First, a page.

Brothers Bruno and Alfio Gritti, along with their wives, Elena and Marina, and their beautiful daughters – two in graduate school to become doctors, and the third to be a lawyer – today make their own cheese and yogurt from water buffalo milk and operate an on-farm retail store. Bruno is the cheesemaker and Alfio is the herdsman, but the whole family is involved either through marketing, sales or just doing chores. The entire family was on hand to enthusiastically give us a spectacular tour of their family farm, followed by a tasting of nearly a dozen cheeses they make on site.

    First of all, let me just say that water buffalo are not necessarily attractive creatures. They naturally look a little mean, and because they have lightening-quick reflexes, their sudden movements can make you think are going to trample and eat you. This of course is not the case, not only because they are herbivores, but also because the genetics of breeding calm, gentle water buffalo has been underway in Italy for hundreds of years.

    The Gritti family has 900 water buffalo and milk the cows, which live in large freestall barns, twice a day in a double-15 parlor. Each cow gives, on average, about 7 liters, or almost two gallons of milk a day. This is incredibly low compared to Holstein cows, who think nothing of pumping out six to nine gallons a day. Water buffalo, however, live and give milk longer than the average U.S. dairy cow, with the Gritti’s buffalo averaging 10 to 12 lactations (they just sold a cow last week that was a whopping 21 years of age). Cows must get pregnant to give milk, and in the dairy industry, we measure a cow’s life span by how often they get pregnant. So that means the average water buffalo on the Gritti farm gives birth to 10 to 12 calves over the course of 10 to 12 years (their gestation period is 10 months). This is far longer than the average U.S. Holstein cow who lives to perhaps see four lactations in her productive lifetime.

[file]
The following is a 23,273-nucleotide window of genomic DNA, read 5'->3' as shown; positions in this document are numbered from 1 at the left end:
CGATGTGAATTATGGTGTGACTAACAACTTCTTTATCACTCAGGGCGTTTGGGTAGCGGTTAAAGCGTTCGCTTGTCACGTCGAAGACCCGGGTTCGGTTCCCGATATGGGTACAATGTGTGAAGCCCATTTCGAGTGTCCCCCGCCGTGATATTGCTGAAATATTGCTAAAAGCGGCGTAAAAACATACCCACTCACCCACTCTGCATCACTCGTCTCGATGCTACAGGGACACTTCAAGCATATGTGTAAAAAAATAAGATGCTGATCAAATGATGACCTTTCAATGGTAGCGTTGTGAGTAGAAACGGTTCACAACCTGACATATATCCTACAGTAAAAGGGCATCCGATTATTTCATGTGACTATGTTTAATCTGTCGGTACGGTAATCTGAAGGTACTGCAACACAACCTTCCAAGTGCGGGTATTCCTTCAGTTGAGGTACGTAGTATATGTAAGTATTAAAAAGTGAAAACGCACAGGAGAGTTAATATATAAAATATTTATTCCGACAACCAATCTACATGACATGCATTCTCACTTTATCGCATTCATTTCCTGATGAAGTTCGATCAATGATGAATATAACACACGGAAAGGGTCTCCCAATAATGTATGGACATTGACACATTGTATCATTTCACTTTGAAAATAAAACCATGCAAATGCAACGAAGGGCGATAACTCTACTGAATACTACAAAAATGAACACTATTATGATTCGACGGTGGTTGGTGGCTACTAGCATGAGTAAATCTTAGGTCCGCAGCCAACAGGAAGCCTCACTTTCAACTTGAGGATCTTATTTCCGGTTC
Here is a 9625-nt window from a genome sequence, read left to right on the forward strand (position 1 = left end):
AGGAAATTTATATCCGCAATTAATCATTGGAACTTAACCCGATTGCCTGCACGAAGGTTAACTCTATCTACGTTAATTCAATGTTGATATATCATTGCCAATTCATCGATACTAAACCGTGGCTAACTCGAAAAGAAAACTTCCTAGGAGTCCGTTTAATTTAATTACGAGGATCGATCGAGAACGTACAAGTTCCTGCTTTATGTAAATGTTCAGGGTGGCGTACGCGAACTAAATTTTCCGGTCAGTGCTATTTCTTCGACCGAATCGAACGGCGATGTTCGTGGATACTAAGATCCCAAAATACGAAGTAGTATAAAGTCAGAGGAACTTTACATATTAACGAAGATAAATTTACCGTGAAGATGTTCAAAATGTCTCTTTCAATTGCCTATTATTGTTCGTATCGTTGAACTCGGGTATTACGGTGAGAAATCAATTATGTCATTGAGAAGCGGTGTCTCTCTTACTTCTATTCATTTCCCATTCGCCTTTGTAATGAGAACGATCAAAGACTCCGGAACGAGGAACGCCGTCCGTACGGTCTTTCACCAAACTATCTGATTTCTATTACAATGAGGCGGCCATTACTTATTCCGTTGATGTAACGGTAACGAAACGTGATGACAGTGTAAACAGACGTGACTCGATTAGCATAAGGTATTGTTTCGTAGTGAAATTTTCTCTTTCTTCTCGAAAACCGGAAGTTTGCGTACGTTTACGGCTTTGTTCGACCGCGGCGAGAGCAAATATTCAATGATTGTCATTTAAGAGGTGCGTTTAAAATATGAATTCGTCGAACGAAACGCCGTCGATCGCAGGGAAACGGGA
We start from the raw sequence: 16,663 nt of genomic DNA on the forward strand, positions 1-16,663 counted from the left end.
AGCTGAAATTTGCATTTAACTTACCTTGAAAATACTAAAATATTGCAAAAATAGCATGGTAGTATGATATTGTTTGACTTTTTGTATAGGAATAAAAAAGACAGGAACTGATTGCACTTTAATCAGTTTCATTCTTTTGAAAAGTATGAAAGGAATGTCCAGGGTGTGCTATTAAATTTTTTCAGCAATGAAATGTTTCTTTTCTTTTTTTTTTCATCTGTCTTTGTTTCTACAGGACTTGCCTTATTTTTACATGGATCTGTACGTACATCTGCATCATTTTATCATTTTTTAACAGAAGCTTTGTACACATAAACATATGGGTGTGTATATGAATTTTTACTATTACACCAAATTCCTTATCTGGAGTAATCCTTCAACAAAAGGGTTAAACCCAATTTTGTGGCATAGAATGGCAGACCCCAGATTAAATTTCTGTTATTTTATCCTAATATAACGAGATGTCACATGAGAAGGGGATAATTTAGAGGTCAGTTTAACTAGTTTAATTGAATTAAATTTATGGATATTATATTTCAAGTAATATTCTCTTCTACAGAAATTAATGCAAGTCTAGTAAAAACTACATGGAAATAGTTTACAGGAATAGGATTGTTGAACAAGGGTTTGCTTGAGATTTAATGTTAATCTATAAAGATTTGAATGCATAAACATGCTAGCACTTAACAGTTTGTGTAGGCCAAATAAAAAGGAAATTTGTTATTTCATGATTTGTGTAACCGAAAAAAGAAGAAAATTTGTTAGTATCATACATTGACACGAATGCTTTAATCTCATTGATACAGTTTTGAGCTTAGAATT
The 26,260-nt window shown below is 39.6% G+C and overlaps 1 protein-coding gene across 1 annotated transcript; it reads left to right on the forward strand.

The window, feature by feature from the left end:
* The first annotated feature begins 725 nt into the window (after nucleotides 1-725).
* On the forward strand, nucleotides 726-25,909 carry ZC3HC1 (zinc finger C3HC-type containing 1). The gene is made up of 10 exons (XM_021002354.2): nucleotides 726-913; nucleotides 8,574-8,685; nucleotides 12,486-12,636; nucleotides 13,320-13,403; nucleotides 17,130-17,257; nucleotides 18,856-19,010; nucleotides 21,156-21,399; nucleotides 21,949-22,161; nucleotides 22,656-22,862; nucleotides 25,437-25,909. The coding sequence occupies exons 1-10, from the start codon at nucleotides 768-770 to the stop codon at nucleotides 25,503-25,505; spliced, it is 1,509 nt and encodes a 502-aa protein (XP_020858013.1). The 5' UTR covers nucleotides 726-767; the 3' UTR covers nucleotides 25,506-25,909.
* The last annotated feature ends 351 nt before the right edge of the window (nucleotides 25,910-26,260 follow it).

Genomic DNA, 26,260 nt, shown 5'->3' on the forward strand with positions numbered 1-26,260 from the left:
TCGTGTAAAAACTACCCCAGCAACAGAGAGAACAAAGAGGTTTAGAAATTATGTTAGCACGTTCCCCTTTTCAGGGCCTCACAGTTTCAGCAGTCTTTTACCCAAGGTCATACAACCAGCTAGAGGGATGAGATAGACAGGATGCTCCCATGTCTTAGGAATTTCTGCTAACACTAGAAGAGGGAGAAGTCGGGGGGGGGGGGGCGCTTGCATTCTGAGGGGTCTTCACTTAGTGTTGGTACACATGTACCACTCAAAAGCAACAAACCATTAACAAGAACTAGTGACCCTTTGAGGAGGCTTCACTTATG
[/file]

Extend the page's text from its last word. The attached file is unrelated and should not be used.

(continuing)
We were lucky to see an hour-old newborn calf while at the farm. It stood for the first time while we were watching, and as we were cheering, promptly teetered on its new-found legs and fell down. We left it to bond with its mother and aunts (the buffalo are left to give birth in small groups of cows to calm them) and walked to the calf pens, where calves are kept until they are about one week old and are bottle-fed with buckets. After one week, they move to another pen, and learn how to eat corn and grain on their own. That takes about another 3 weeks. They are then moved in groups to larger pens, and gradually moved to successive pens as they age. The males are sold at 14 months for meat, and desirable females are kept as heifers to breed and give birth when they are two years old. The Gritti family uses both bulls and artificial insemination to impregnate the cows.

    Anyone who has been on a dairy farm knows there are two main outputs to cows: milk and manure. In this case, the manure is hauled to a local, cooperative manure digestor, where the methane is converted into electricity. Meanwhile, the milk is pumped via an underground pipeline to the cheese plant and creamery across the road. There, all of the farm’s milk – 500,000 liters, or more than 1 million pounds a years – is transformed into an array of award-winning buffalo milk cheeses and yogurt.

    Bruno explained to us that he did not necessarily grow up wanting to become a cheesemaker, but he is the kind of man who likes a challenge, and isn’t afraid to try something new. After the family decided to move forward with water buffalo, he went back to school and took a short course in Lombardy in cheesemaking. He then partnered with a cheese technician from Piedmont for six months, working on cheese recipes and to perfect the cheesemaking process.